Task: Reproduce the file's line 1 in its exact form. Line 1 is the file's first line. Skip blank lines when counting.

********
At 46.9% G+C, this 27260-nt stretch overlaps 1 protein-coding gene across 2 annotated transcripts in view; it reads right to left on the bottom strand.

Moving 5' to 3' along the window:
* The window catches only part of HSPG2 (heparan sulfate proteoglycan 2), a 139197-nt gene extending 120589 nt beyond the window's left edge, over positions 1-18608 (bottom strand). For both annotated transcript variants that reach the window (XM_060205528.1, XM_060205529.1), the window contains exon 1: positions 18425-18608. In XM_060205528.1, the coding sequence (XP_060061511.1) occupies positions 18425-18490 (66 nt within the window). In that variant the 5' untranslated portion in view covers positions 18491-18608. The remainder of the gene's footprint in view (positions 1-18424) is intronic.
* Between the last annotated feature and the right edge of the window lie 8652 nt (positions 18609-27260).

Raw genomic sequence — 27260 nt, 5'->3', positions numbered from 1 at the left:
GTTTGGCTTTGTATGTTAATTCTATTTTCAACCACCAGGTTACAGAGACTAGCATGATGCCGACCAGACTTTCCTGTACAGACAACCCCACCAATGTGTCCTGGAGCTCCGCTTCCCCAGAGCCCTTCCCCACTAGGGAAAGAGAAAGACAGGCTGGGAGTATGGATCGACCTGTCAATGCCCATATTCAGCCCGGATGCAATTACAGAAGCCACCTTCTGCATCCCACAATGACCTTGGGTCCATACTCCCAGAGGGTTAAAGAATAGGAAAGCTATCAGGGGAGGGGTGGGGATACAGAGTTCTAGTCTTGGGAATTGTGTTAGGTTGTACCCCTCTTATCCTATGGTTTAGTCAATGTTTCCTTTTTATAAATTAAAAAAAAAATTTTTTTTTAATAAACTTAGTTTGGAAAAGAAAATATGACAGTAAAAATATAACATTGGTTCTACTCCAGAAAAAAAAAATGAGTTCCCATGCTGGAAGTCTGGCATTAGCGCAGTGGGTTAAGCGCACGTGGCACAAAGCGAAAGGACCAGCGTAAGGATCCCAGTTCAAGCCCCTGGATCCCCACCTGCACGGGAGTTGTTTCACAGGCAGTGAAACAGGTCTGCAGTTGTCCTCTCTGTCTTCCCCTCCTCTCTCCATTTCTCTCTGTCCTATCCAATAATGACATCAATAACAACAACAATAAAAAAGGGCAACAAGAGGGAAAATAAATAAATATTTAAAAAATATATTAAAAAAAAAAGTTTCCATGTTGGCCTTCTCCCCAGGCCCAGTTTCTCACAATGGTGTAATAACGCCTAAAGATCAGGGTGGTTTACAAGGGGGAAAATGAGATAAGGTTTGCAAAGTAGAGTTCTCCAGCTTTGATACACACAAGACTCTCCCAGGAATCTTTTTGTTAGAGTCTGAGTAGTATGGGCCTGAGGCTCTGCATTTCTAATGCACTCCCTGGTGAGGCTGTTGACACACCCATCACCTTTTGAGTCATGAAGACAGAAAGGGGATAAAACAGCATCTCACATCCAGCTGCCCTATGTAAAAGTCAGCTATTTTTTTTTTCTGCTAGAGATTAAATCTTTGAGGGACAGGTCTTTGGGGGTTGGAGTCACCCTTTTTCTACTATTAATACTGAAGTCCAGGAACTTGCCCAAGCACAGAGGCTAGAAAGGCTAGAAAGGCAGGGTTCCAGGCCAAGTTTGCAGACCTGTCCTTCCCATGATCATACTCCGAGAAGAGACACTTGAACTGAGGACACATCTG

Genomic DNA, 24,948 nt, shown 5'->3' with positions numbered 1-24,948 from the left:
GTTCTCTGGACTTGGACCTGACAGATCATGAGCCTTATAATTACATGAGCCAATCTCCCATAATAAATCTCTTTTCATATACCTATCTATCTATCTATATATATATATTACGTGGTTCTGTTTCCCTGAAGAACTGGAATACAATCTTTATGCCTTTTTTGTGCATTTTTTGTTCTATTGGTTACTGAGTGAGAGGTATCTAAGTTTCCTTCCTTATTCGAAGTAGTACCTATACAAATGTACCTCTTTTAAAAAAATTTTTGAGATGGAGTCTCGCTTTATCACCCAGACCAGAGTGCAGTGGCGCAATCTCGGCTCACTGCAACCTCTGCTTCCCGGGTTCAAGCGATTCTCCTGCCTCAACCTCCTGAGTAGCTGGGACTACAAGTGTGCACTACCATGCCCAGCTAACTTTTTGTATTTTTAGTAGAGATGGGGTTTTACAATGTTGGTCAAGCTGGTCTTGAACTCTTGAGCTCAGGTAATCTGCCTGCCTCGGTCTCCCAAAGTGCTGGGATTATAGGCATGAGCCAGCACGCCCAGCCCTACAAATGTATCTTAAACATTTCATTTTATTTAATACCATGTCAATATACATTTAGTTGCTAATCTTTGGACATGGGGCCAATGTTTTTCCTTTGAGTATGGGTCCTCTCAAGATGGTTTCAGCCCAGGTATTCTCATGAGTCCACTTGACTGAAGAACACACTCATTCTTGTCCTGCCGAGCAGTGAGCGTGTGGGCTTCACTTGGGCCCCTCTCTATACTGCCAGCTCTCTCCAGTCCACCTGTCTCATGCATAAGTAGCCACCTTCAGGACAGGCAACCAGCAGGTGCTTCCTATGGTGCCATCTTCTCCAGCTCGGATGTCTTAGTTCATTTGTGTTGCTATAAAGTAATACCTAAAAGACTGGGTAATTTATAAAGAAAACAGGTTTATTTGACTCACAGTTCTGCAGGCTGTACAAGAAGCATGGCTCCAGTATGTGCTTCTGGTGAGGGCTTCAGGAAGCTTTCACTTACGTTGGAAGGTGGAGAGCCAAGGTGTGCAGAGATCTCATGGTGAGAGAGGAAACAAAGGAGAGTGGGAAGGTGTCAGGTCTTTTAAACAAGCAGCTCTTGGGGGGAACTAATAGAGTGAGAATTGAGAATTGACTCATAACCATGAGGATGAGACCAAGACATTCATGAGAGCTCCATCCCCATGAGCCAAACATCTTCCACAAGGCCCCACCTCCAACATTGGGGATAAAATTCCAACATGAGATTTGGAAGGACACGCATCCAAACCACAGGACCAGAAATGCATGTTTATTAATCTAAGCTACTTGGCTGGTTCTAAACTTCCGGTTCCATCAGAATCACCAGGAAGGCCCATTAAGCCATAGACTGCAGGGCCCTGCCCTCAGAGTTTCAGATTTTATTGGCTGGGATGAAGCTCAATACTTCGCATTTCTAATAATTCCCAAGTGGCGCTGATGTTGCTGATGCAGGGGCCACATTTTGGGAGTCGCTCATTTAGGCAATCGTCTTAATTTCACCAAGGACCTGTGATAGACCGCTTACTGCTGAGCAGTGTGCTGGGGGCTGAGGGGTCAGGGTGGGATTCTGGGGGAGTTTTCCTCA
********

At 46.9% G+C, this 27260-nt stretch overlaps 1 protein-coding gene across 2 annotated transcripts in view; it reads right to left on the bottom strand.